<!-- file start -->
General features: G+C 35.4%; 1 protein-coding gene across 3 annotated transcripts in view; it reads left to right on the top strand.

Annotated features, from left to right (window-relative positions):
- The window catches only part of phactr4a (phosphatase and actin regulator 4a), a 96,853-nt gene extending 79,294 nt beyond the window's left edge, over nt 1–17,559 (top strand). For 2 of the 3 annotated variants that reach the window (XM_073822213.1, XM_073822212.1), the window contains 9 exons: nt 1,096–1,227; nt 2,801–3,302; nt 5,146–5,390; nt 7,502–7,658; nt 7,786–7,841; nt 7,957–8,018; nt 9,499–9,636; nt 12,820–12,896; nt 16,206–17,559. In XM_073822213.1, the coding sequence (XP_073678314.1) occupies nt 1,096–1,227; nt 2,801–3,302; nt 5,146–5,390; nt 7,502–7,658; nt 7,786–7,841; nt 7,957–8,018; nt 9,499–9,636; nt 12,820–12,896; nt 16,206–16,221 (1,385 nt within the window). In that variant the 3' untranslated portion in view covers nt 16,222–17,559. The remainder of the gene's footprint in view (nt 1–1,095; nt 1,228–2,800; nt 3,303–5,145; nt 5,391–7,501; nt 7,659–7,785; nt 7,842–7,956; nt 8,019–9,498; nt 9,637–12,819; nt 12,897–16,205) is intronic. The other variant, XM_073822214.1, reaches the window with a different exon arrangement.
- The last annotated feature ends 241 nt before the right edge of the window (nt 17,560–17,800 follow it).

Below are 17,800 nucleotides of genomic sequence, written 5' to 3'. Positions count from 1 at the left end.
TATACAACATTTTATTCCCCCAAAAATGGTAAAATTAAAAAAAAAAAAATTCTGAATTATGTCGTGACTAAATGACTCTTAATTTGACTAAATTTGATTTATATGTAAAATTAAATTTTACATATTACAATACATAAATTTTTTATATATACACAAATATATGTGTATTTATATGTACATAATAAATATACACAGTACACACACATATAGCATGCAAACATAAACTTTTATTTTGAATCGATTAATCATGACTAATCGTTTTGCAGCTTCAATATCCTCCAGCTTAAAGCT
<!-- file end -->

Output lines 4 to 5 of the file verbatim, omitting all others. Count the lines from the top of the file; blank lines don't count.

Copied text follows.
- The last annotated feature ends 241 nt before the right edge of the window (nt 17,560–17,800 follow it).

Below are 17,800 nucleotides of genomic sequence, written 5' to 3'. Positions count from 1 at the left end.